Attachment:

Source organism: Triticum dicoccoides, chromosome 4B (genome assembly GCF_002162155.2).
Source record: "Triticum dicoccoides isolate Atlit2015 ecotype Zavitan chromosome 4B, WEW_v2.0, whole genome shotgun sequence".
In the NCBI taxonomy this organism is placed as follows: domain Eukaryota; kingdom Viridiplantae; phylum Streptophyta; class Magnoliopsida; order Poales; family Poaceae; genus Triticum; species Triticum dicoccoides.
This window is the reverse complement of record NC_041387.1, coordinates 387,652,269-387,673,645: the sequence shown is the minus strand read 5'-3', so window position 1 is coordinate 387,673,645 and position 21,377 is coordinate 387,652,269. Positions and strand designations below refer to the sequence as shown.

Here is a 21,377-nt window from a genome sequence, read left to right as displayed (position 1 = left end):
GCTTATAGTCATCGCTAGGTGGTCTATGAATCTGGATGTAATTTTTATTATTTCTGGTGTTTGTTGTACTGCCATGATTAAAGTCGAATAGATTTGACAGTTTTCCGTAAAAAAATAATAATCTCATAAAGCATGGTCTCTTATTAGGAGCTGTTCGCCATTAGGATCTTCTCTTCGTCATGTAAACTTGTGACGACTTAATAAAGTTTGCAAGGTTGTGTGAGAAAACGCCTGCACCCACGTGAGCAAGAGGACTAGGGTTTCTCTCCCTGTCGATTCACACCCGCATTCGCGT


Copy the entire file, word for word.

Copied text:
Source organism: Triticum dicoccoides, chromosome 4B (genome assembly GCF_002162155.2).
Source record: "Triticum dicoccoides isolate Atlit2015 ecotype Zavitan chromosome 4B, WEW_v2.0, whole genome shotgun sequence".
In the NCBI taxonomy this organism is placed as follows: domain Eukaryota; kingdom Viridiplantae; phylum Streptophyta; class Magnoliopsida; order Poales; family Poaceae; genus Triticum; species Triticum dicoccoides.
This window is the reverse complement of record NC_041387.1, coordinates 387,652,269-387,673,645: the sequence shown is the minus strand read 5'-3', so window position 1 is coordinate 387,673,645 and position 21,377 is coordinate 387,652,269. Positions and strand designations below refer to the sequence as shown.

Here is a 21,377-nt window from a genome sequence, read left to right as displayed (position 1 = left end):
GCTTATAGTCATCGCTAGGTGGTCTATGAATCTGGATGTAATTTTTATTATTTCTGGTGTTTGTTGTACTGCCATGATTAAAGTCGAATAGATTTGACAGTTTTCCGTAAAAAAATAATAATCTCATAAAGCATGGTCTCTTATTAGGAGCTGTTCGCCATTAGGATCTTCTCTTCGTCATGTAAACTTGTGACGACTTAATAAAGTTTGCAAGGTTGTGTGAGAAAACGCCTGCACCCACGTGAGCAAGAGGACTAGGGTTTCTCTCCCTGTCGATTCACACCCGCATTCGCGT